Wall Street jumped on Tuesday as hopes that President Donald Trump could move to ease coronavirus-induced lockdowns overshadowed dismal quarterly earnings reports from JPMorgan and Wells Fargo, Reuters reported.
White House adviser Larry Kudlow said Trump would make a number of announcements about re-opening the U.S. economy in the next day or two as the health crisis appeared to be ebbing, but some state governors have said the decision to re-start businesses lies with them.
New York saw total hospitalizations fall for the first time since the onset of the novel coronavirus pandemic, Governor Andrew Cuomo said.
“There is belief that we’re past the worst part of the pandemic and every single day it’s just being bolstered further,” said Yousef Abbasi, global market strategist at INTL FCStone Financial Inc in New York. “If we start to get clarity on what parts of the economy could start opening up, we’re probably going to trade more on the fundamentals and economic data.”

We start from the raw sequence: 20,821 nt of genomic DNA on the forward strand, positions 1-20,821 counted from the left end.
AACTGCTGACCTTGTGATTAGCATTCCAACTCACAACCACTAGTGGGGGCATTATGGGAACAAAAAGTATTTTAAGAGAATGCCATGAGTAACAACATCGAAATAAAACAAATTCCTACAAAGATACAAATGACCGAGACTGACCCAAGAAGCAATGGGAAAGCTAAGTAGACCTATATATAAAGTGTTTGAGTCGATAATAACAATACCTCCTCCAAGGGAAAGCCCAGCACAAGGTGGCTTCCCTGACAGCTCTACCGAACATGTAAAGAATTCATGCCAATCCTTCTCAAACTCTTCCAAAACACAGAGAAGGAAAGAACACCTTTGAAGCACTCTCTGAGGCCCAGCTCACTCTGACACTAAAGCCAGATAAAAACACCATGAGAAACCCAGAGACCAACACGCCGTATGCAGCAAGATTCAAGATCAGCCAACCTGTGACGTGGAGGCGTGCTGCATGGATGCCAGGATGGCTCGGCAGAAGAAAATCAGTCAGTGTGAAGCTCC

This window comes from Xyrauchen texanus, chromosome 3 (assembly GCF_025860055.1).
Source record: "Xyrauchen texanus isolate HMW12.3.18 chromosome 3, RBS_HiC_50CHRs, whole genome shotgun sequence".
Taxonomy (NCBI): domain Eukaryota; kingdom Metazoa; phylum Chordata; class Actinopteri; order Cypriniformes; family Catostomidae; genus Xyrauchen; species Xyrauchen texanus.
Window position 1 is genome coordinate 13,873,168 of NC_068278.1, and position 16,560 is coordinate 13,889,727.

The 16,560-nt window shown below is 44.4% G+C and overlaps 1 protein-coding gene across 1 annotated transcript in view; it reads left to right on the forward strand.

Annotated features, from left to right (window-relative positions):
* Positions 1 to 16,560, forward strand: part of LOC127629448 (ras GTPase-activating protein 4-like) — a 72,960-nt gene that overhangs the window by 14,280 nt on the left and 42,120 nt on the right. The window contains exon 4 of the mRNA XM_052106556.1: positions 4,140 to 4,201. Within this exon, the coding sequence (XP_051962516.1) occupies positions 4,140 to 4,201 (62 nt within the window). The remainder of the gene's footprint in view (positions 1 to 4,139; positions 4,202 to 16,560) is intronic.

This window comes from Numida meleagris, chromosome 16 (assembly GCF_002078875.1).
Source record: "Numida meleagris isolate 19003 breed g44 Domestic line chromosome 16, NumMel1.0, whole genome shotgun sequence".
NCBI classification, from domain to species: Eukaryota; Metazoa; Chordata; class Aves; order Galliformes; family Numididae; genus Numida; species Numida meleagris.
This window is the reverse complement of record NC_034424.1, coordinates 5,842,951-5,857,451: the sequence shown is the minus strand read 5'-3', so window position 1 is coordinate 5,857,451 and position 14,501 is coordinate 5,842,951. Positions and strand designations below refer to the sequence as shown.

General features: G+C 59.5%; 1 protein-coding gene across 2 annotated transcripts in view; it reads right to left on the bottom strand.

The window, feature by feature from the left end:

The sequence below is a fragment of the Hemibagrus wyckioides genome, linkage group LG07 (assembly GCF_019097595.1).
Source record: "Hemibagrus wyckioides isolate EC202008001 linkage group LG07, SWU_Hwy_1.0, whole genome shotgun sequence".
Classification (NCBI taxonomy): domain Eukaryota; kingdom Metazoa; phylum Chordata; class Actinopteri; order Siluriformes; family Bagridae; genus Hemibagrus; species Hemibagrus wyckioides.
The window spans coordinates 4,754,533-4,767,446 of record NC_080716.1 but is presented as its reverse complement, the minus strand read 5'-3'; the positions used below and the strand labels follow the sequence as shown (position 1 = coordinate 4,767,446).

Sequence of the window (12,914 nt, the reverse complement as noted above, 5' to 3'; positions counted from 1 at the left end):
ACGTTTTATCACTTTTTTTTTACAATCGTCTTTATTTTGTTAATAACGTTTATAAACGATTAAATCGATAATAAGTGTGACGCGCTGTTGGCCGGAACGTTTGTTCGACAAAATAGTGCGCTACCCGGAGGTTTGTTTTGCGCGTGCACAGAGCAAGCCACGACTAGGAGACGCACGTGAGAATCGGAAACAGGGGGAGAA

U.S. stock markets have recovered in the past month after slumping more than 30% from their February record highs, supported by a raft of monetary and fiscal stimulus and early signs of a plateauing in the number of coronavirus cases, Reuters adds.
However, S&P 500 firms are still off about $4.7 trillion in market value and analysts have warned of a torrid earnings season as the containment measures ground business activity to a shuddering halt.
JPMorgan Chase & Co and Wells Fargo & Co reversed early gains to drop 3.3% and 4.5% respectively, as first-quarter profits plunged with both banks setting aside billions of dollars to cover potential loan-losses from the pandemic.
“Investors are looking past what’s undoubtedly going to be a very weak earnings season and are somewhat optimistic that things will get back to normal next quarter,” said Rick Meckler, partner at Cherry Lane Investments in New Vernon, New Jersey.
Johnson & Johnson rose 4.9% as it reported better-than-expected quarterly earnings and boosted its dividend, signaling financial stability at a time when a slate of blue-chip firms have suspended dividends to shore up cash reserves.
At 1:09 p.m. ET, the Dow Jones Industrial Average was up 480.51 points, or 2.05%, at 23,871.28 and the S&P 500 was up 70.77 points, or 2.56%, at 2,832.40. The Nasdaq Composite was up 286.13 points, or 3.49%, at 8,478.56.
A 4.6% jump for Apple put the tech-heavy Nasdaq on course for a fourth straight day of gains as data showed iPhone shipments to China rebounded slightly in March after crashing in February.
Tesla surged 12.3% and was among the top boosts to the Nasdaq after brokerage Credit Suisse upgraded the electric carmaker’s stock to “neutral”.